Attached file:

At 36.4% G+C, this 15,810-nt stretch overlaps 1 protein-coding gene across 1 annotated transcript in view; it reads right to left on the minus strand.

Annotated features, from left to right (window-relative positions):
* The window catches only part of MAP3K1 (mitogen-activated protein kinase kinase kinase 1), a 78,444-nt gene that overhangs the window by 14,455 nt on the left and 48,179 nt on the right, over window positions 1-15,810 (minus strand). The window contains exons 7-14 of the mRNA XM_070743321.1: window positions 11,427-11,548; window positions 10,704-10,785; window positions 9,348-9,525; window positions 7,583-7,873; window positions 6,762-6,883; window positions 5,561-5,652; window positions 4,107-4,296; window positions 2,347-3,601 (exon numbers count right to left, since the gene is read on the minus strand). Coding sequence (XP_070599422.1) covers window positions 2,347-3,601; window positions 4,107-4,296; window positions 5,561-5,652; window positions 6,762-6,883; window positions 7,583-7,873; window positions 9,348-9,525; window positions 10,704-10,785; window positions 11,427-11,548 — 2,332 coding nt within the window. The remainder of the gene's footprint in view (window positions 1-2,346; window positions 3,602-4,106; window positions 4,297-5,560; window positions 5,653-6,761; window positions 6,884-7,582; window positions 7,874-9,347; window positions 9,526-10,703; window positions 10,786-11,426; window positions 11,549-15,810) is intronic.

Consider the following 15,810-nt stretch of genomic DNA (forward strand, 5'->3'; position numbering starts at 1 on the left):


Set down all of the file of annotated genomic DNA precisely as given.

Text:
At 36.4% G+C, this 15,810-nt stretch overlaps 1 protein-coding gene across 1 annotated transcript in view; it reads right to left on the minus strand.

Annotated features, from left to right (window-relative positions):
* The window catches only part of MAP3K1 (mitogen-activated protein kinase kinase kinase 1), a 78,444-nt gene that overhangs the window by 14,455 nt on the left and 48,179 nt on the right, over window positions 1-15,810 (minus strand). The window contains exons 7-14 of the mRNA XM_070743321.1: window positions 11,427-11,548; window positions 10,704-10,785; window positions 9,348-9,525; window positions 7,583-7,873; window positions 6,762-6,883; window positions 5,561-5,652; window positions 4,107-4,296; window positions 2,347-3,601 (exon numbers count right to left, since the gene is read on the minus strand). Coding sequence (XP_070599422.1) covers window positions 2,347-3,601; window positions 4,107-4,296; window positions 5,561-5,652; window positions 6,762-6,883; window positions 7,583-7,873; window positions 9,348-9,525; window positions 10,704-10,785; window positions 11,427-11,548 — 2,332 coding nt within the window. The remainder of the gene's footprint in view (window positions 1-2,346; window positions 3,602-4,106; window positions 4,297-5,560; window positions 5,653-6,761; window positions 6,884-7,582; window positions 7,874-9,347; window positions 9,526-10,703; window positions 10,786-11,426; window positions 11,549-15,810) is intronic.

Consider the following 15,810-nt stretch of genomic DNA (forward strand, 5'->3'; position numbering starts at 1 on the left):